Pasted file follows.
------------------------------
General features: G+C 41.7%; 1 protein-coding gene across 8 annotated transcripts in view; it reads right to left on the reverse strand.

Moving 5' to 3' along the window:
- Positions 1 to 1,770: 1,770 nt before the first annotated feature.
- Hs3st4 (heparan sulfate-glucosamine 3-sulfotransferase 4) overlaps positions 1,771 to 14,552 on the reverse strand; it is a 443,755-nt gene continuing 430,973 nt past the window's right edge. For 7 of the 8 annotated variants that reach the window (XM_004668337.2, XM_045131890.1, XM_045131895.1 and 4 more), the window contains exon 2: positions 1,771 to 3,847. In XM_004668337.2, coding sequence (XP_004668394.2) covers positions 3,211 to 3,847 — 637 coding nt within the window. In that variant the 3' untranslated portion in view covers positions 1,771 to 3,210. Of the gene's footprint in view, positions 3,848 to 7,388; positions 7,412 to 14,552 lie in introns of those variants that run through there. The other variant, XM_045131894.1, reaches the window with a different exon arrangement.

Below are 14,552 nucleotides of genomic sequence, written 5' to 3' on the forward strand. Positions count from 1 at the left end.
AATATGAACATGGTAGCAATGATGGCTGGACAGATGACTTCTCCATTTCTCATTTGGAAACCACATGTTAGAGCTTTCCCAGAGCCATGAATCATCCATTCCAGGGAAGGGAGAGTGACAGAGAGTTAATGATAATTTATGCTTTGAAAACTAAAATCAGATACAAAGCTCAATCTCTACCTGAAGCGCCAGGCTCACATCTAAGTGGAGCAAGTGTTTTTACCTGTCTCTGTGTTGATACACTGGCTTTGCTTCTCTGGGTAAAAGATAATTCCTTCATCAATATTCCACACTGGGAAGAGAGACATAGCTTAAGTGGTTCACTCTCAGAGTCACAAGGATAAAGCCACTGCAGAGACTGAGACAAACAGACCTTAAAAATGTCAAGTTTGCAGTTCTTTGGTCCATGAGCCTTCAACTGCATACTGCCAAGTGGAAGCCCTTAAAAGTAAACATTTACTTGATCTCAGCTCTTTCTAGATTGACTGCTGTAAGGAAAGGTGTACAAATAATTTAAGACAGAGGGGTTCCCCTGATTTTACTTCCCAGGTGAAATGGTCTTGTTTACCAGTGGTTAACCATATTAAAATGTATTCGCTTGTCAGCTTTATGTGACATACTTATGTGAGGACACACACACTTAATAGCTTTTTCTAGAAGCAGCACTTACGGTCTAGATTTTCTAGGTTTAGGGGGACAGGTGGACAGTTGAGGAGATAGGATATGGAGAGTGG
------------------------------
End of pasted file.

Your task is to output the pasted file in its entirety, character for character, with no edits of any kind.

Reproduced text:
General features: G+C 41.7%; 1 protein-coding gene across 8 annotated transcripts in view; it reads right to left on the reverse strand.

Moving 5' to 3' along the window:
- Positions 1 to 1,770: 1,770 nt before the first annotated feature.
- Hs3st4 (heparan sulfate-glucosamine 3-sulfotransferase 4) overlaps positions 1,771 to 14,552 on the reverse strand; it is a 443,755-nt gene continuing 430,973 nt past the window's right edge. For 7 of the 8 annotated variants that reach the window (XM_004668337.2, XM_045131890.1, XM_045131895.1 and 4 more), the window contains exon 2: positions 1,771 to 3,847. In XM_004668337.2, coding sequence (XP_004668394.2) covers positions 3,211 to 3,847 — 637 coding nt within the window. In that variant the 3' untranslated portion in view covers positions 1,771 to 3,210. Of the gene's footprint in view, positions 3,848 to 7,388; positions 7,412 to 14,552 lie in introns of those variants that run through there. The other variant, XM_045131894.1, reaches the window with a different exon arrangement.

Below are 14,552 nucleotides of genomic sequence, written 5' to 3' on the forward strand. Positions count from 1 at the left end.
AATATGAACATGGTAGCAATGATGGCTGGACAGATGACTTCTCCATTTCTCATTTGGAAACCACATGTTAGAGCTTTCCCAGAGCCATGAATCATCCATTCCAGGGAAGGGAGAGTGACAGAGAGTTAATGATAATTTATGCTTTGAAAACTAAAATCAGATACAAAGCTCAATCTCTACCTGAAGCGCCAGGCTCACATCTAAGTGGAGCAAGTGTTTTTACCTGTCTCTGTGTTGATACACTGGCTTTGCTTCTCTGGGTAAAAGATAATTCCTTCATCAATATTCCACACTGGGAAGAGAGACATAGCTTAAGTGGTTCACTCTCAGAGTCACAAGGATAAAGCCACTGCAGAGACTGAGACAAACAGACCTTAAAAATGTCAAGTTTGCAGTTCTTTGGTCCATGAGCCTTCAACTGCATACTGCCAAGTGGAAGCCCTTAAAAGTAAACATTTACTTGATCTCAGCTCTTTCTAGATTGACTGCTGTAAGGAAAGGTGTACAAATAATTTAAGACAGAGGGGTTCCCCTGATTTTACTTCCCAGGTGAAATGGTCTTGTTTACCAGTGGTTAACCATATTAAAATGTATTCGCTTGTCAGCTTTATGTGACATACTTATGTGAGGACACACACACTTAATAGCTTTTTCTAGAAGCAGCACTTACGGTCTAGATTTTCTAGGTTTAGGGGGACAGGTGGACAGTTGAGGAGATAGGATATGGAGAGTGG